Comment from across the partnerships

Investing in the sung Word

12 February, 2015 Richard Simpkin

Investing in the sung Word

Evangelical churches have always invested healthily in the preaching and proclamation of the Word of God.  We’ve also been rightly wary of the way that music often tries to dominate the Word of God because of its power over the emotions.  However, often our wariness has resulted in a lack of investment in the singing of God’s Word.  I would like to propose that, if our singing reflects the pattern of Biblical songs where the deep truths of God are expressed, then it is a crucial part of our Word ministry.  All the songwriters in the Bible are clearly committed to the communication and dissemination of God’s Word, and we shouldn’t be ashamed of using the medium of music to continue their work.

I would also like to suggest that, if singing Biblical truth in church meetings is counted as Word ministry, then we would avoid a lot of misunderstanding about the place of music in the Christian gathering.  Here are some of the consequences of divorcing the singing of God’s Word from Word ministry.
·    In one extreme, we say that we don’t need to sing at all: ‘Teach the Bible, pray and go home.’
·    In the other extreme, we have to develop a special role for music, so that the pastor does the ‘Word’ bit and the musicians do the ‘Spirit’ bit.  For example, I’ve heard this from a student meeting: ‘We’ve heard from the Bible, and now we’re going to listen to what the Spirit has to say to us.’

Most of us wouldn’t subscribe to either of these extremes, but there are many symptoms in our meetings which, though they are less extreme, show that we’re just as unclear.  Only recently I asked a Bible study leader to help with the music for a church meeting.  He said, ‘Will it get in the way of my ministry?’  Love it!

Here are some more examples of what happens when we divorce the singing of God’s Word from the speaking of God’s Word.

1) We’re often lazily undiscerning about the songs we sing.  Our pastors say, ‘The sermon’s the most important bit of the meeting, so we need a jolly song just before to wake us up.’  Our temptation then is to go for singing a jolly song before singing a truth-full song.

2) People are late for church.  I’m sure that the original intention of a Gathering Hymn was for people to sing to God once everyone has gathered.  Instead, we nearly always use it as a stalling mechanism so that late-comers can sneak in the back while everyone’s standing up and making a lot of noise.

The abuse of the ‘Gathering Hymn’ shows a similar mindset to the one that produces the first symptom.  It’s true that we are fed as the Word is preached, and so the sermon should rightly be the main focus of our meetings.  However, if we teach that the sermon is the only reason we meet, then our congregations are just being taught to come and be fed, while neglecting the need to be ‘truthing’ each other.  Hence the reason they arrive late in the first place.  The more Biblical balance is for the meeting to achieve both these ends (Ephesians 4).

3) The standard of our music is poor.  As I said at the start of this blog, we are rightly wary of placing too much emphasis on anything that isn’t purely Word-focussed.  We see other less Word-focussed traditions investing heavily in music and then we decide not to invest in music at all.  Look at the music in the cathedrals and at Hillsong.  I don’t want to suggest that the teaching of the Word is absent in either of these institutions, and we may not like either style of music, but the quality of music in most Word-centred churches doesn’t even come close to their standards.  If visitors to our churches go away more embarrassed by the quality of the music than edified by the teaching of the Word (however faithful), they will be more likely to search for somewhere to go where the music is good, regardless of whether the Bible is taught or not.  Many of us will be working for churches, faithfully preaching the Gospel, but experiencing the pain of seemingly keen Christians leaving us to go somewhere where they feel more comfortable with the music.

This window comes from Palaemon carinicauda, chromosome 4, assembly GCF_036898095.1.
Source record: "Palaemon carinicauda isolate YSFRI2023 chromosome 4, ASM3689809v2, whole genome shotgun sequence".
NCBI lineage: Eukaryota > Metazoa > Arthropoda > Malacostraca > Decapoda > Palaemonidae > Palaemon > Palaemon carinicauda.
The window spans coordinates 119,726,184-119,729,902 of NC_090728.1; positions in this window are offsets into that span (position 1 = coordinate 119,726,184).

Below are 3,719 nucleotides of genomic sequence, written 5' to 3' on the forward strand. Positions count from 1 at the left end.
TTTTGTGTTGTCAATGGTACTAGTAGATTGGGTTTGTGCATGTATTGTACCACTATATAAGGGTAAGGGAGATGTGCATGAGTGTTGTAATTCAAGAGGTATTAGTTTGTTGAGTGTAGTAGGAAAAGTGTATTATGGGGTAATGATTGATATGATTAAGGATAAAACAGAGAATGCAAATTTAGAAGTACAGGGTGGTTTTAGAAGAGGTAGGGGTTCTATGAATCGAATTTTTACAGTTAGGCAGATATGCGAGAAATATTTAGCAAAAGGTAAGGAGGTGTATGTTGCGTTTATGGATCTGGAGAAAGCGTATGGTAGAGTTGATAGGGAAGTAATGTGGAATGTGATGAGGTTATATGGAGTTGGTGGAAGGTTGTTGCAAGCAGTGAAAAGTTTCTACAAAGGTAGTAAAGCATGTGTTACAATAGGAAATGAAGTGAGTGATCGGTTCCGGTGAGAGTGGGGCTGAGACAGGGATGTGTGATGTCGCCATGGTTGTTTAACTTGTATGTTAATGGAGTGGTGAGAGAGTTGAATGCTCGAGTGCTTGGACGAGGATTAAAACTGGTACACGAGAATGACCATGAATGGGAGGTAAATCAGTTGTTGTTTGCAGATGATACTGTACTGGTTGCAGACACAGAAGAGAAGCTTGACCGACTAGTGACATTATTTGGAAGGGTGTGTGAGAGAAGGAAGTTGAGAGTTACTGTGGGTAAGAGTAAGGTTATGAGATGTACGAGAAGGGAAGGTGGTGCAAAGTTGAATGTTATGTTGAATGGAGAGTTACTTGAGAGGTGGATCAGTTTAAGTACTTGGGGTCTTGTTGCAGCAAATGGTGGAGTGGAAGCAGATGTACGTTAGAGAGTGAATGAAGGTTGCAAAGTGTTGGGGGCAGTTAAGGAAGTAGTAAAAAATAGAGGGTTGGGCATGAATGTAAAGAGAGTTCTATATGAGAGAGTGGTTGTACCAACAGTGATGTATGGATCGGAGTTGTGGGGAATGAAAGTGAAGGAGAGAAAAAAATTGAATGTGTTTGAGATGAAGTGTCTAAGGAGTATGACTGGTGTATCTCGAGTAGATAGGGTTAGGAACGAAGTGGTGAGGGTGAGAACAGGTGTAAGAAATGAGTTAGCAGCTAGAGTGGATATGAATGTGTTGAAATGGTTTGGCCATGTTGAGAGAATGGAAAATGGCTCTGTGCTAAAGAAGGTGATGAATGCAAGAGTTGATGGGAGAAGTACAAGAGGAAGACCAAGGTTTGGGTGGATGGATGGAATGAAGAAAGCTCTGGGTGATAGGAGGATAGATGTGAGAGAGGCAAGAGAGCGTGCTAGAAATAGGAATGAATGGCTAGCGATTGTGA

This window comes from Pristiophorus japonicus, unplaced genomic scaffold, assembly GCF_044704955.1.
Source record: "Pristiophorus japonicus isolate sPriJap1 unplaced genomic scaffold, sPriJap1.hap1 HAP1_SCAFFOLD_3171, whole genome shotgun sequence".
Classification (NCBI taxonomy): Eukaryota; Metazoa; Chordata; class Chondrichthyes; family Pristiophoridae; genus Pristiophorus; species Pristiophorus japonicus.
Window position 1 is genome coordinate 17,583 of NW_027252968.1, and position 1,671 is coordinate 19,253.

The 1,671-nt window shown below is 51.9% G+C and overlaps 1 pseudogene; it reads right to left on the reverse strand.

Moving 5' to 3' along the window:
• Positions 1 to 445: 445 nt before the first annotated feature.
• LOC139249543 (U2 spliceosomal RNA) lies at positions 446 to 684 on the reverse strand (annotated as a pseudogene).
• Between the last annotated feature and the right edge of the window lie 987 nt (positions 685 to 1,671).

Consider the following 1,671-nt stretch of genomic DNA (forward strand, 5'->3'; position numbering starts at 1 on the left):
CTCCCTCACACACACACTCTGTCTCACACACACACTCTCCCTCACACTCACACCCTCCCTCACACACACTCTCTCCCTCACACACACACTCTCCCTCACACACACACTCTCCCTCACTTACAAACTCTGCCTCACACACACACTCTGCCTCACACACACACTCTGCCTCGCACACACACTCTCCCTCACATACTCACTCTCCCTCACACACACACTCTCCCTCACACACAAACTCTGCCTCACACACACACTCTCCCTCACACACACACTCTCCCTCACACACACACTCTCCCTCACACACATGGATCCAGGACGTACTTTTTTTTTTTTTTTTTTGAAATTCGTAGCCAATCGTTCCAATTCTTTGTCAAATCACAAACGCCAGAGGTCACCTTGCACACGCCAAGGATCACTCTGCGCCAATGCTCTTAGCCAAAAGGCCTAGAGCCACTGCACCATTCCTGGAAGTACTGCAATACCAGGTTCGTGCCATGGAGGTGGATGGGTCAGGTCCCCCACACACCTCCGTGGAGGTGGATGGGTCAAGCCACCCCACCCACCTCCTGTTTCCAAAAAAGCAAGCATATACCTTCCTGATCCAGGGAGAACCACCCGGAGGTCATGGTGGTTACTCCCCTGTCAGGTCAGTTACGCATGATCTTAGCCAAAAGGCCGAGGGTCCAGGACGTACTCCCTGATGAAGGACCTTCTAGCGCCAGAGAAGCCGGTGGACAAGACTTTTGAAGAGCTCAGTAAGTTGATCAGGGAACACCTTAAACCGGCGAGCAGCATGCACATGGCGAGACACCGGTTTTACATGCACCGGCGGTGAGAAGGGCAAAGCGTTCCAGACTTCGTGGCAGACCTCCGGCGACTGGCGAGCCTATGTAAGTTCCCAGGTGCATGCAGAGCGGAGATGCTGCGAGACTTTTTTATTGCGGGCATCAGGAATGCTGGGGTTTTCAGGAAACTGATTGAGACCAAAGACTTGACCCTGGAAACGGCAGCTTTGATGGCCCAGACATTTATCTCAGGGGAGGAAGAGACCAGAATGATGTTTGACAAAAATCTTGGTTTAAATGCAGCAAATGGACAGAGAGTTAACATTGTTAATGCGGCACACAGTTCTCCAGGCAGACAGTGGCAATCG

The trouble is that we invest in training preachers and Bible study leaders, but not musicians.  This means that if you are a good trombonist with Bible-handling skills, you’ll be more likely to be helping teach in Sunday School than helping out in the music group.  One musician told me he wouldn’t be able to play any more because he needed to look out for students during the meeting (though I reckon it’s easier to look out for students if you’re playing in the music group rather than sitting in the congregation, because you can see their faces rather than the backs of their heads!).

4) Christian musicians either feel unsupported doing a job that no-one sees the point of, or they move away to where they feel their talent can be better employed.

However, if we were to treat our singing as an integral part of Word ministry – that of building the church on the truth of God – then we would be more careful about the theology we sing; more appreciative of the diverse talents within our congregations; and we’d help educate Christians to understand that singing is very much part of our worship of God as we build the church together.

If you’d like to do more thinking on this, please go to, which has lots of blogs about how we can use music to serve Word-centred churches.

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